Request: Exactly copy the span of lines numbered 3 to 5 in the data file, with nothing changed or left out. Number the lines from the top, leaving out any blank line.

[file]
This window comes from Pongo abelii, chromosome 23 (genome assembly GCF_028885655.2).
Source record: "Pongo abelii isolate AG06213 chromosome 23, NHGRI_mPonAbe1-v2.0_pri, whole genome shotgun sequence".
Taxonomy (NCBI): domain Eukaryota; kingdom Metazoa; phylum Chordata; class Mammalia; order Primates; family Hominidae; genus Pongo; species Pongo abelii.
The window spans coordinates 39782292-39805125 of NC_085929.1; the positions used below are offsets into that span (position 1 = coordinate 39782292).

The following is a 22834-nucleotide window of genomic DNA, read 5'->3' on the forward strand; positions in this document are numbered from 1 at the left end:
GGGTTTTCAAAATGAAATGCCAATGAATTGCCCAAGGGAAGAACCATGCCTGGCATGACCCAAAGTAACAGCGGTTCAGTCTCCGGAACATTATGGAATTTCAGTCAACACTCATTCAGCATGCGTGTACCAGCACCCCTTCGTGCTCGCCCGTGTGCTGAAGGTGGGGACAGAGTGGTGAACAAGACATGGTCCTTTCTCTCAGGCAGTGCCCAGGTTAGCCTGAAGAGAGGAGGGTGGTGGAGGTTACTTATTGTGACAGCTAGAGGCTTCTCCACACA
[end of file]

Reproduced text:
Taxonomy (NCBI): domain Eukaryota; kingdom Metazoa; phylum Chordata; class Mammalia; order Primates; family Hominidae; genus Pongo; species Pongo abelii.
The window spans coordinates 39782292-39805125 of NC_085929.1; the positions used below are offsets into that span (position 1 = coordinate 39782292).

The following is a 22834-nucleotide window of genomic DNA, read 5'->3' on the forward strand; positions in this document are numbered from 1 at the left end: